CFA News

Sinatra Opera Workshop Broadens Undergraduate Studies

Sinatra Opera PhotoVirginia Saya has seen more than a few students do a 180-degree turn.

That sharp reversal of opinion frequently happens, suggests Saya, a Ph.D. in Musicology, professor of music in Loyola Marymount University’s Department of Music and director of the Francis A. Sinatra Opera Workshop, when she takes students to professional opera performances in L.A. “They see these marvelous performances and they begin to love opera,” Saya said. She even knows some students who have come to LMU hating opera and ended up loving it.

The students’ enthusiasm becomes an important ingredient in the success of the Sinatra Opera Workshop. “To have a staged opera every semester in a liberal arts college is rare,” she said. Saya sees the benefits of her music majors and musicians picking up the rigor of LMU’s curriculum. “Students with a liberal arts education bring so much intelligence to the roles for people their age,” she said. “I love working with LMU singers.”

Much like its namesake, the Sinatra Opera Workshop had a humble beginning. “I founded the opera program with a budget of $0,” Saya said. “But we were a scrappy group doing this as a labor of love.” For the first production, in 1990, nine years before the Sinatra endowment, Saya and her students sewed their own costumes and went to Goodwill to get props.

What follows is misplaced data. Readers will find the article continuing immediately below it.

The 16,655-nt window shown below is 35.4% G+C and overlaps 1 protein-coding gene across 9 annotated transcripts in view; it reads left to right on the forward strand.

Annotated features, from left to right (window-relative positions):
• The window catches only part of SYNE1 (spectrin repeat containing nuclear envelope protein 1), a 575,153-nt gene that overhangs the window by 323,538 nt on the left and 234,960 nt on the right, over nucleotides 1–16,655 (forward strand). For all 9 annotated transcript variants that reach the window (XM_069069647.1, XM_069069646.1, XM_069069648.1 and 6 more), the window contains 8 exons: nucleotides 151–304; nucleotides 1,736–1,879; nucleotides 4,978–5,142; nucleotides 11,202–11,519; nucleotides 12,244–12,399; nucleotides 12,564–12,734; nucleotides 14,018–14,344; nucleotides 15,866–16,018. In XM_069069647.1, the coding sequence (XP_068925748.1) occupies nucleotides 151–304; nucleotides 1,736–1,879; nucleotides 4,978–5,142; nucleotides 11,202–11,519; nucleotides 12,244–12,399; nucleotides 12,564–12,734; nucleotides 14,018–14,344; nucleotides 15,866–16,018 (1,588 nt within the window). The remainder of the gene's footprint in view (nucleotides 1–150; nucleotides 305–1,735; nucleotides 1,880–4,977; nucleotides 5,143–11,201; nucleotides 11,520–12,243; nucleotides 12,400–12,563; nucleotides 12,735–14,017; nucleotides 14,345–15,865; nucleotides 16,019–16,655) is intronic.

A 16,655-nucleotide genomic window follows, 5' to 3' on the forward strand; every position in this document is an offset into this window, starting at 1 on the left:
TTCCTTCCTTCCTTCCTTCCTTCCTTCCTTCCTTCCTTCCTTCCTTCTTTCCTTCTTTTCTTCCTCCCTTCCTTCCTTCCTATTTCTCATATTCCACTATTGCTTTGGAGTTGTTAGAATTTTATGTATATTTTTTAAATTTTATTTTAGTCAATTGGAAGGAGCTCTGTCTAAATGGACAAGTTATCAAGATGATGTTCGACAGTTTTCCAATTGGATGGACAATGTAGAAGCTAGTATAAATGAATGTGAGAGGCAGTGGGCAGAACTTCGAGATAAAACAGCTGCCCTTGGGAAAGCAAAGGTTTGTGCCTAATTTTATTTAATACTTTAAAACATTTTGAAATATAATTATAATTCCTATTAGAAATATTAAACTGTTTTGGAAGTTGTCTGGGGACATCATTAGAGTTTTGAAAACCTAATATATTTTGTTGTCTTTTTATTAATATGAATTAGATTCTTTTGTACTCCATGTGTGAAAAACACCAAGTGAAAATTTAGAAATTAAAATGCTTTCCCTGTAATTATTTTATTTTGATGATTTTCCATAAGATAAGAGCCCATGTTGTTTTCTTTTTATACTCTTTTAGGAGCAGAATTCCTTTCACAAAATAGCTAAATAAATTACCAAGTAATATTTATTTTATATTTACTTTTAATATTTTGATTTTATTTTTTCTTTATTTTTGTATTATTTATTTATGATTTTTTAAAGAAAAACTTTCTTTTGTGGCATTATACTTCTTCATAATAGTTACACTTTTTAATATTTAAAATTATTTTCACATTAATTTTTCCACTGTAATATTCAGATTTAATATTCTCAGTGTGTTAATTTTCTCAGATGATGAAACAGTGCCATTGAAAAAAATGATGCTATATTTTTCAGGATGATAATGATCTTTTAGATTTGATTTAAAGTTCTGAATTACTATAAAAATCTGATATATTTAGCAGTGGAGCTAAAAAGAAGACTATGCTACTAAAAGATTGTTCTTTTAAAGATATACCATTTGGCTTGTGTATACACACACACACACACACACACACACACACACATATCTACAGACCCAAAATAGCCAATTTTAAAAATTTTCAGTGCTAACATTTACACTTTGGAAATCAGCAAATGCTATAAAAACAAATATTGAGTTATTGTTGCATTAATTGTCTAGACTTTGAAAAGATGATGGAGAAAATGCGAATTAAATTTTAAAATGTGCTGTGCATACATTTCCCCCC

The 1992 production of Puccini’s “Gianni Schicchi” was “our real coming of age,” according to Saya. This production caught the attention of Thomas P. O’Malley, S.J., LMU’s 13th president. Saya said that O’Malley attended every opera and that he wanted to get a budget for the program. O’Malley took the idea to Frank Sinatra, a benefactor of the university, who agreed to endow the program. The paperwork was sorted out and in 1999 the Opera Workshop became the Francis Albert Sinatra Opera Workshop.

When asked about the workshop name, Saya usually reminds the listener that opera was the music Sinatra grew up with, the music his family listened to at home. She adds that he was described in early programs as “Francis Albert Sinatra, American baritone,” as classical singers were often listed. “The voice didn’t go the way of opera, but he never lost his high regard for the art,” Saya said.

Saya said that she looks for a particular type of singer or musician when casting an opera: “Of course I’m looking for a good actor, musicianship, a beautiful sound … But what I want most is somebody who scored in the 90th percentile of every reading comprehension exam they ever took.” Those students, Saya said, come with an interpretative maturity that makes playing opera characters more rewarding. “The opera characters are so difficult to comprehend and penetrate that a singing actor has to have a broad knowledge and depth to react to subtle things that are delivered by another singer on stage.”

In addition to the traditional opera works, Saya has introduced her classes to modern works, including John Cage’s “Europera 5,” which had its West Coast premiere in 2011 at LMU. The spring 2014 workshop is again presenting “Europera 5,” on March 14 and 15 at 8 p.m. and March 16 at 7:30 p.m. in Murphy Recital Hall.